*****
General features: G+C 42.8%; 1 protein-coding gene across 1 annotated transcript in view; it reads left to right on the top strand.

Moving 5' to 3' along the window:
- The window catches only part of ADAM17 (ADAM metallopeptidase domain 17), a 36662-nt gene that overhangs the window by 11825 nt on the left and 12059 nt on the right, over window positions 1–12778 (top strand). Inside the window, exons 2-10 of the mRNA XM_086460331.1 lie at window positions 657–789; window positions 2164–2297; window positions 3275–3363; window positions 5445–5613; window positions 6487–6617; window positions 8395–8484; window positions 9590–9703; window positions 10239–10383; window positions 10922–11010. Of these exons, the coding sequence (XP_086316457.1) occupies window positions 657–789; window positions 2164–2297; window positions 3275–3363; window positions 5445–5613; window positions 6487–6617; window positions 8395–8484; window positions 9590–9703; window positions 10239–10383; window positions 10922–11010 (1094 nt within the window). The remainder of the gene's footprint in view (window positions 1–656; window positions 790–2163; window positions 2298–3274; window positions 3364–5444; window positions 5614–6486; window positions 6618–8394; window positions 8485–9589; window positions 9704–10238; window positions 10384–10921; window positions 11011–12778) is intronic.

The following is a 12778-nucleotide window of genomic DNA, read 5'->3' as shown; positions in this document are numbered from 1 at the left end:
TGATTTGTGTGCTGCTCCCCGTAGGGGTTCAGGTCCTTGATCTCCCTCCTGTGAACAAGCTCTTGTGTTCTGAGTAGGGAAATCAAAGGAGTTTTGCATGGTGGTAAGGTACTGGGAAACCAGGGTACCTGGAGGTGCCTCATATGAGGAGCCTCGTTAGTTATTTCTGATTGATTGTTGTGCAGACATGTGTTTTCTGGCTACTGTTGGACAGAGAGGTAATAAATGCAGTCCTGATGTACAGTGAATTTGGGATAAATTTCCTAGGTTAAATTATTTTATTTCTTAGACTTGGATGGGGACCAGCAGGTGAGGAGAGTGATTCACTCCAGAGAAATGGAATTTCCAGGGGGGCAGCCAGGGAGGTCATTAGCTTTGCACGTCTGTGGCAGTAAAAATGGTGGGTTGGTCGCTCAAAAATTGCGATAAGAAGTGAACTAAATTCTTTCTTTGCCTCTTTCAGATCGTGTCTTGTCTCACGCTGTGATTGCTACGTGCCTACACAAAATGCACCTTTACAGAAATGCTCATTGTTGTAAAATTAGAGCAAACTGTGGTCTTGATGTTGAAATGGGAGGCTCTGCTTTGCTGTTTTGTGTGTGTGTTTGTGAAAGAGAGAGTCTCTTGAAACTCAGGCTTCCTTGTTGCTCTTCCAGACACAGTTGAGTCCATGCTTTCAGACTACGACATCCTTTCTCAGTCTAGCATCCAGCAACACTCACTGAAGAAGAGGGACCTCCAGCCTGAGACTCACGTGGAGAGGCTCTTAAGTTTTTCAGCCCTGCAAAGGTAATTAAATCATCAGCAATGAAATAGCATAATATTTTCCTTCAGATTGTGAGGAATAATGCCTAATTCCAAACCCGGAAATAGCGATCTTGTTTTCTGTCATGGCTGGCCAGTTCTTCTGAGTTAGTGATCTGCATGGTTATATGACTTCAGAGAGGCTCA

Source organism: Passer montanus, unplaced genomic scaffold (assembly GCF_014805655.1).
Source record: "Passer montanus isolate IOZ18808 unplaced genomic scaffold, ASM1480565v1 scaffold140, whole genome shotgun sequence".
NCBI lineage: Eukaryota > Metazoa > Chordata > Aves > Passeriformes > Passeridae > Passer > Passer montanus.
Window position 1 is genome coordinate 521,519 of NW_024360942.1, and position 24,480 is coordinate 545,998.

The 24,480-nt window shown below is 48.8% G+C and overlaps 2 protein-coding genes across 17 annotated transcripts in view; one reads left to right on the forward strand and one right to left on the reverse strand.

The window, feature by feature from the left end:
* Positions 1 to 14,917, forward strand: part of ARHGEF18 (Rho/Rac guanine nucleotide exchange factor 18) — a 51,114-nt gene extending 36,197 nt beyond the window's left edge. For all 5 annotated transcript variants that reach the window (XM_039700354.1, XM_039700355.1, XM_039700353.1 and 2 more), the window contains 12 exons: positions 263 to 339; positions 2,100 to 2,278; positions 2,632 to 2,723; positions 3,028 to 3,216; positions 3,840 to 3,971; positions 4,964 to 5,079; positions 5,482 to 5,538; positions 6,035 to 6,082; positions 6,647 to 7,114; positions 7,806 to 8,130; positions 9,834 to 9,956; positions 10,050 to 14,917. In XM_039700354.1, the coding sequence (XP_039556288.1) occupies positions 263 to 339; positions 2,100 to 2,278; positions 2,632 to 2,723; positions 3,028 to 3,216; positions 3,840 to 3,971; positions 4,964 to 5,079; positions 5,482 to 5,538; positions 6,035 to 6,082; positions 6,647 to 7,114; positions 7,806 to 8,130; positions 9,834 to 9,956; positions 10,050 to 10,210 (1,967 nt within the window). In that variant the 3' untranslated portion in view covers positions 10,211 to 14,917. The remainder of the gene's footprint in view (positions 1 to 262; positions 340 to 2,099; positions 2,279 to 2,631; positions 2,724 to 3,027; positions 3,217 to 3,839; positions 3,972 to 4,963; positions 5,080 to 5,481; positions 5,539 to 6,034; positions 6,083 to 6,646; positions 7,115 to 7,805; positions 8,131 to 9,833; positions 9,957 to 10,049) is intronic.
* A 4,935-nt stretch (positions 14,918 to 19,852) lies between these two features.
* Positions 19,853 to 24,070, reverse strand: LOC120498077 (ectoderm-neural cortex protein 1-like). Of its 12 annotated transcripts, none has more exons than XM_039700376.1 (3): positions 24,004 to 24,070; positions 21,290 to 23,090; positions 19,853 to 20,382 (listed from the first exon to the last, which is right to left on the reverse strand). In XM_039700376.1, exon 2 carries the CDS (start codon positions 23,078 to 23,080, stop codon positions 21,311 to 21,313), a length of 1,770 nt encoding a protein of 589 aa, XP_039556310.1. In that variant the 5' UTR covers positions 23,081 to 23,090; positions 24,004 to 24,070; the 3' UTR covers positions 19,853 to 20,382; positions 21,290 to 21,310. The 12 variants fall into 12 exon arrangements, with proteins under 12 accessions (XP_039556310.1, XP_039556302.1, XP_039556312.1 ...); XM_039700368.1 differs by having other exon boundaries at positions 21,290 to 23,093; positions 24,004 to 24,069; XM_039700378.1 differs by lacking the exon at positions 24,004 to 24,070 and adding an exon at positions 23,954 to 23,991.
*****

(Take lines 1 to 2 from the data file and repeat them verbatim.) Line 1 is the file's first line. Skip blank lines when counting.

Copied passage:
General features: G+C 42.8%; 1 protein-coding gene across 1 annotated transcript in view; it reads left to right on the top strand.

Moving 5' to 3' along the window: